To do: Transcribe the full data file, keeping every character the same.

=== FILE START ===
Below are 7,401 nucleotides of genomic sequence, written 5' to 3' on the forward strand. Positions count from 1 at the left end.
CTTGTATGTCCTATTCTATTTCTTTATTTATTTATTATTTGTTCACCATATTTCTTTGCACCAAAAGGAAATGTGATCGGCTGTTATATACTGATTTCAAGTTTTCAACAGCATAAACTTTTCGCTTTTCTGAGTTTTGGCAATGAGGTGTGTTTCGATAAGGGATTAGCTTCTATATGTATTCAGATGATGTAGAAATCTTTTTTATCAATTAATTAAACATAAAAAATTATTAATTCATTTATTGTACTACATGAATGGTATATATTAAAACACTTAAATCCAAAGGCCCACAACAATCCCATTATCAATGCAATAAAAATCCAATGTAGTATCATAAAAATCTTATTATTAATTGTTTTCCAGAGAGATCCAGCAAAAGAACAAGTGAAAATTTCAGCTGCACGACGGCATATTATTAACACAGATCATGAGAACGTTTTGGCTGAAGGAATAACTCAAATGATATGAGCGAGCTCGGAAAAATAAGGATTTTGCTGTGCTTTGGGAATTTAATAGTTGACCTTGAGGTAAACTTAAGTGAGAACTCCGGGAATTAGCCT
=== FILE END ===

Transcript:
Below are 7,401 nucleotides of genomic sequence, written 5' to 3' on the forward strand. Positions count from 1 at the left end.
CTTGTATGTCCTATTCTATTTCTTTATTTATTTATTATTTGTTCACCATATTTCTTTGCACCAAAAGGAAATGTGATCGGCTGTTATATACTGATTTCAAGTTTTCAACAGCATAAACTTTTCGCTTTTCTGAGTTTTGGCAATGAGGTGTGTTTCGATAAGGGATTAGCTTCTATATGTATTCAGATGATGTAGAAATCTTTTTTATCAATTAATTAAACATAAAAAATTATTAATTCATTTATTGTACTACATGAATGGTATATATTAAAACACTTAAATCCAAAGGCCCACAACAATCCCATTATCAATGCAATAAAAATCCAATGTAGTATCATAAAAATCTTATTATTAATTGTTTTCCAGAGAGATCCAGCAAAAGAACAAGTGAAAATTTCAGCTGCACGACGGCATATTATTAACACAGATCATGAGAACGTTTTGGCTGAAGGAATAACTCAAATGATATGAGCGAGCTCGGAAAAATAAGGATTTTGCTGTGCTTTGGGAATTTAATAGTTGACCTTGAGGTAAACTTAAGTGAGAACTCCGGGAATTAGCCT